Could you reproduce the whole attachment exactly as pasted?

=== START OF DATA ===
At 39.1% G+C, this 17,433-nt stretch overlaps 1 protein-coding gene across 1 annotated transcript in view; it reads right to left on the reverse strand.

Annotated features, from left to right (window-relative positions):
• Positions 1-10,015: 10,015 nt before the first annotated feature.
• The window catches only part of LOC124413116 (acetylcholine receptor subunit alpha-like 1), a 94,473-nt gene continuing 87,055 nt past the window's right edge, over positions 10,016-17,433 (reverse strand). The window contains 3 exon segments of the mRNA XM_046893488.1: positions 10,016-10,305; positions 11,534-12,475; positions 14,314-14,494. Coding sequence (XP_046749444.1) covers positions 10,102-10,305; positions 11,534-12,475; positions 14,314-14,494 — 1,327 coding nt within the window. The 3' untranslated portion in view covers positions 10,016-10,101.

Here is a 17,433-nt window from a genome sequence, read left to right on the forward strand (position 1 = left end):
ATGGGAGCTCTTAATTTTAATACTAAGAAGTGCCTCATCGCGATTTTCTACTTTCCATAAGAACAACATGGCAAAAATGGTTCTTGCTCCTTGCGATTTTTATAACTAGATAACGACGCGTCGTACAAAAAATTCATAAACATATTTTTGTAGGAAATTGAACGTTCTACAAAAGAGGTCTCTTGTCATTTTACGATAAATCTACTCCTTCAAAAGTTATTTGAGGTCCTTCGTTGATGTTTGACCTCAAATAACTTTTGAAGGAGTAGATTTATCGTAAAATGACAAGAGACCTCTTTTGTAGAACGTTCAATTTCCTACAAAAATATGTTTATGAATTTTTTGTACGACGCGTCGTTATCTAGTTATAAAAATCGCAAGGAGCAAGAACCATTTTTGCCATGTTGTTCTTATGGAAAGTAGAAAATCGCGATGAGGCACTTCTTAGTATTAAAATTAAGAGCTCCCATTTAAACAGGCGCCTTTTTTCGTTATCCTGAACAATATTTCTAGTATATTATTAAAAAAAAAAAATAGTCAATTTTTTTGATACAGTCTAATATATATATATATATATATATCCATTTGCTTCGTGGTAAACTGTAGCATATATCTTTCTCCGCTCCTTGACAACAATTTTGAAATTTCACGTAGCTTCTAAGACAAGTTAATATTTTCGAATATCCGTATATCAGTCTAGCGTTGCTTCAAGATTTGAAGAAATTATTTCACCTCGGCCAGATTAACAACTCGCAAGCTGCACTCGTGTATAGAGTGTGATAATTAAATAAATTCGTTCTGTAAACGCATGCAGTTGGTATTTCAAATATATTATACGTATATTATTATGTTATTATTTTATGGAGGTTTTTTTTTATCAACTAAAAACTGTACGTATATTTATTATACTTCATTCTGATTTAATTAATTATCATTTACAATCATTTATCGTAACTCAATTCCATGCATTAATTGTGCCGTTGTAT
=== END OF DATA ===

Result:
At 39.1% G+C, this 17,433-nt stretch overlaps 1 protein-coding gene across 1 annotated transcript in view; it reads right to left on the reverse strand.

Annotated features, from left to right (window-relative positions):
• Positions 1-10,015: 10,015 nt before the first annotated feature.
• The window catches only part of LOC124413116 (acetylcholine receptor subunit alpha-like 1), a 94,473-nt gene continuing 87,055 nt past the window's right edge, over positions 10,016-17,433 (reverse strand). The window contains 3 exon segments of the mRNA XM_046893488.1: positions 10,016-10,305; positions 11,534-12,475; positions 14,314-14,494. Coding sequence (XP_046749444.1) covers positions 10,102-10,305; positions 11,534-12,475; positions 14,314-14,494 — 1,327 coding nt within the window. The 3' untranslated portion in view covers positions 10,016-10,101.

Here is a 17,433-nt window from a genome sequence, read left to right on the forward strand (position 1 = left end):
ATGGGAGCTCTTAATTTTAATACTAAGAAGTGCCTCATCGCGATTTTCTACTTTCCATAAGAACAACATGGCAAAAATGGTTCTTGCTCCTTGCGATTTTTATAACTAGATAACGACGCGTCGTACAAAAAATTCATAAACATATTTTTGTAGGAAATTGAACGTTCTACAAAAGAGGTCTCTTGTCATTTTACGATAAATCTACTCCTTCAAAAGTTATTTGAGGTCCTTCGTTGATGTTTGACCTCAAATAACTTTTGAAGGAGTAGATTTATCGTAAAATGACAAGAGACCTCTTTTGTAGAACGTTCAATTTCCTACAAAAATATGTTTATGAATTTTTTGTACGACGCGTCGTTATCTAGTTATAAAAATCGCAAGGAGCAAGAACCATTTTTGCCATGTTGTTCTTATGGAAAGTAGAAAATCGCGATGAGGCACTTCTTAGTATTAAAATTAAGAGCTCCCATTTAAACAGGCGCCTTTTTTCGTTATCCTGAACAATATTTCTAGTATATTATTAAAAAAAAAAAATAGTCAATTTTTTTGATACAGTCTAATATATATATATATATATATATCCATTTGCTTCGTGGTAAACTGTAGCATATATCTTTCTCCGCTCCTTGACAACAATTTTGAAATTTCACGTAGCTTCTAAGACAAGTTAATATTTTCGAATATCCGTATATCAGTCTAGCGTTGCTTCAAGATTTGAAGAAATTATTTCACCTCGGCCAGATTAACAACTCGCAAGCTGCACTCGTGTATAGAGTGTGATAATTAAATAAATTCGTTCTGTAAACGCATGCAGTTGGTATTTCAAATATATTATACGTATATTATTATGTTATTATTTTATGGAGGTTTTTTTTTATCAACTAAAAACTGTACGTATATTTATTATACTTCATTCTGATTTAATTAATTATCATTTACAATCATTTATCGTAACTCAATTCCATGCATTAATTGTGCCGTTGTAT